If stealth mode was merely unhelpful it would be one thing, but it is actively harmful to new ventures. The people who appear most threatening in the stealth mode worldview — industry peers, talented coders, angel investors, etc. — are actually the people who could provide the most help. By closing themselves off to these potential resources, stealth mode companies are their own worst enemies.

What about Apple?

One common retort to this critique of stealth mode is, “what about Apple?” This of course refers to the fact that Apple, Inc., the fifth largest company in the US, uses intense secrecy as part of their unquestionably successful product development and marketing efforts. The short answer is: you’re not Apple.  They are a thirty-five year-old company with hundreds of retail locations, tens of thousands of employees, and tens of billions of dollars in the bank. Their sophisticated use of secrecy has no bearing whatsoever on a small start-up. [Note: this isn’t to suggest that Apple has a healthy attitude towards intellectual property, because I don’t think they do, but that is for a different blog post.]

Fear of Sharing: Broader Implications

The concept that overprotecting ideas can actively hurt companies is something that applies to all firms, not just start-ups. Media conglomerates, for instance, closely guard their content, because, like rookie entrepreneurs, they think not sharing it is less dangerous than sharing it. But they’re wrong.

This mistake is perhaps best illustrated by the band Ok Go, whose lead singer wrote a scathing op-ed in the NY Times this past weekend, which chronicled his band’s tumultuous experience with a major record label. Ok Go was signed by EMI in 2000. They floundered for years, until in 2005 the band used their own funds to make a low-budget music video — without the aid nor the permission of their label — that went on to become a YouTube sensation. The label, though, viewed the video as illegal, despite the fact that it singlehandedly propelled the band to international stardom, resulted in millions of legally sold records (most of the profits of which went to the label), and even earned the band a Grammy. Recently EMI disabled embedding on this video so that it can no longer be shared across the Internet, even in light of how it being shared in the first place is precisely what proved to be such a boon for the band and the label. Consequently, EMI is preventing the next Ok Go from ever emerging. Consumers lose, bands lose, and EMI loses. Why are they doing it? It’s really unclear.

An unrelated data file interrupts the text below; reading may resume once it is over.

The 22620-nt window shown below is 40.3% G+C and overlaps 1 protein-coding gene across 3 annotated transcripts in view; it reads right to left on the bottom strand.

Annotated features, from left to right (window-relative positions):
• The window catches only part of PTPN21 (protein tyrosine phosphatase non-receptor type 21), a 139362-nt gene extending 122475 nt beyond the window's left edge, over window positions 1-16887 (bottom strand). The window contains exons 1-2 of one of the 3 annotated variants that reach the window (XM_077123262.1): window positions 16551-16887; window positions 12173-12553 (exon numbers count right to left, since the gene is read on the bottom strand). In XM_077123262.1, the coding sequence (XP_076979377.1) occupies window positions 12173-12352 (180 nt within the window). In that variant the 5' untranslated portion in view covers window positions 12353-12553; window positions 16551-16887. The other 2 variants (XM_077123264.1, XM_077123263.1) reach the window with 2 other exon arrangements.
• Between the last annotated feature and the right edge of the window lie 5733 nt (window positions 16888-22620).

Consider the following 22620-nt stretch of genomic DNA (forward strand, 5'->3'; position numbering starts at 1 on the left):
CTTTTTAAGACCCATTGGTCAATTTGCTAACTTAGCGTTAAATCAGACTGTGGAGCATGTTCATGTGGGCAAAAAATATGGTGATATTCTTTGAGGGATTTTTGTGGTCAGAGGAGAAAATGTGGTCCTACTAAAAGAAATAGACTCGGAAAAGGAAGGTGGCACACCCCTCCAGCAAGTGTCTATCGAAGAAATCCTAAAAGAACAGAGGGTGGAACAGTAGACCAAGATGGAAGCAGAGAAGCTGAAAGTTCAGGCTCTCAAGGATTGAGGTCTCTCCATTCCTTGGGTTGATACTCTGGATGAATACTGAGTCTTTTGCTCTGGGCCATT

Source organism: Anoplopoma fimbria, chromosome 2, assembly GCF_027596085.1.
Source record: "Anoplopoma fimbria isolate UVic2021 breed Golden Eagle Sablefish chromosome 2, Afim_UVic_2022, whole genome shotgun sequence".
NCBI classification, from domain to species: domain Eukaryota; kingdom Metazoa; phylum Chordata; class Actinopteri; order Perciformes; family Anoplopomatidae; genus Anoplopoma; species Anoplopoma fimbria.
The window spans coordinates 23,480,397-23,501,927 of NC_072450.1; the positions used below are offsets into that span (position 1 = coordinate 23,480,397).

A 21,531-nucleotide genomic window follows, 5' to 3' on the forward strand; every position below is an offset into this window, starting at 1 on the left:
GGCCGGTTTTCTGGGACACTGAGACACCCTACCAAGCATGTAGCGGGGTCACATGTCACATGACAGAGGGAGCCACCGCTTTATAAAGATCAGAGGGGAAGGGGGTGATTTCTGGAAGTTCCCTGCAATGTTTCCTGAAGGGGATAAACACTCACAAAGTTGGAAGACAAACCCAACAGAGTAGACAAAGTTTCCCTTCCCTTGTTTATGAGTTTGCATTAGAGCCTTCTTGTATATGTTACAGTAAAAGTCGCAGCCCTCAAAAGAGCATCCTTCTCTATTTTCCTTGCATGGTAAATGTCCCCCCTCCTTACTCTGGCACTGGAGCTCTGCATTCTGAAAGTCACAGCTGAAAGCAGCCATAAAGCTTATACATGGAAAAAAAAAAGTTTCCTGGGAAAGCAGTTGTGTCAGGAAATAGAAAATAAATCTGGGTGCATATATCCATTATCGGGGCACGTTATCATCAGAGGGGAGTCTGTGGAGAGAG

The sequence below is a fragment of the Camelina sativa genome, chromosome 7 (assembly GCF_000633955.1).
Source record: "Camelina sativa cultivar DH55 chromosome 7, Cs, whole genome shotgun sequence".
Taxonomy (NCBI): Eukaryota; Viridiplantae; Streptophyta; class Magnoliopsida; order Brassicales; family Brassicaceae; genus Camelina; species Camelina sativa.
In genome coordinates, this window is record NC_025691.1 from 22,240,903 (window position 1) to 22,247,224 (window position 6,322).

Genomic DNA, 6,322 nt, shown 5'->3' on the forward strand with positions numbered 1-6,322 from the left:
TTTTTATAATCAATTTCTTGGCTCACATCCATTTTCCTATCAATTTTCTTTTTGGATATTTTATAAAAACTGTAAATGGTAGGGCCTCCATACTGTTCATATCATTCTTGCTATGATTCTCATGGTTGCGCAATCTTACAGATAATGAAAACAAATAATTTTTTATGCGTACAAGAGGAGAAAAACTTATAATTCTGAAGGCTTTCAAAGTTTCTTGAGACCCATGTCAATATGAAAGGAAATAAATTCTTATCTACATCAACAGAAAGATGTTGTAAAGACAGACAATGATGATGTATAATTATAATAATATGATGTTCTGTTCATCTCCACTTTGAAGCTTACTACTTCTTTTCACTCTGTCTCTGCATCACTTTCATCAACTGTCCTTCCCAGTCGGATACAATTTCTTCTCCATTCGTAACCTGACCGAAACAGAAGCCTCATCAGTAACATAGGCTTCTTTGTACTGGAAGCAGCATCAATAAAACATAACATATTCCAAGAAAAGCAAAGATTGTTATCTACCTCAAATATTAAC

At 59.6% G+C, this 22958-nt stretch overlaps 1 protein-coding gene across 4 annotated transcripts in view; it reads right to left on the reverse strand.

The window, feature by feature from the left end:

Whether you’re a lone hacker or a Fortune 500 media company: your ideas don’t really matter. So stop trying to protect them, and start trying to implement them better.

Friend or Foe – by “Reynolds H”


The main issue with the myriad of user generated content sites(Youtube, Vimeo, etc) are that they offer a highly efficient network for the use and spread of copyright infringing content, obviously. The entire Viacom vs. Youtube lawsuit is based upon Viacom’s belief that Youtube, as a business, benefits from the availability and use of infringing content on the website. Viacom is pursuing Youtube on the basis that they are failing to adhere to the criteria for protecting under Act § 512, complaining that Youtube is neither “act[ing] expeditiously to remove, or disable access to, the material” nor “not receiving a financial benefit directly attributable to the infringing activity”. Viacom claims that Youtube has not put enough effort and technology into making sure that unlicensed copyrighted content is removed from the site. That is why, in the midst of a legal battle, the timing of Youtube’s revelation of the beta version of their new Video and Audio Identification software is so beautifully bratty.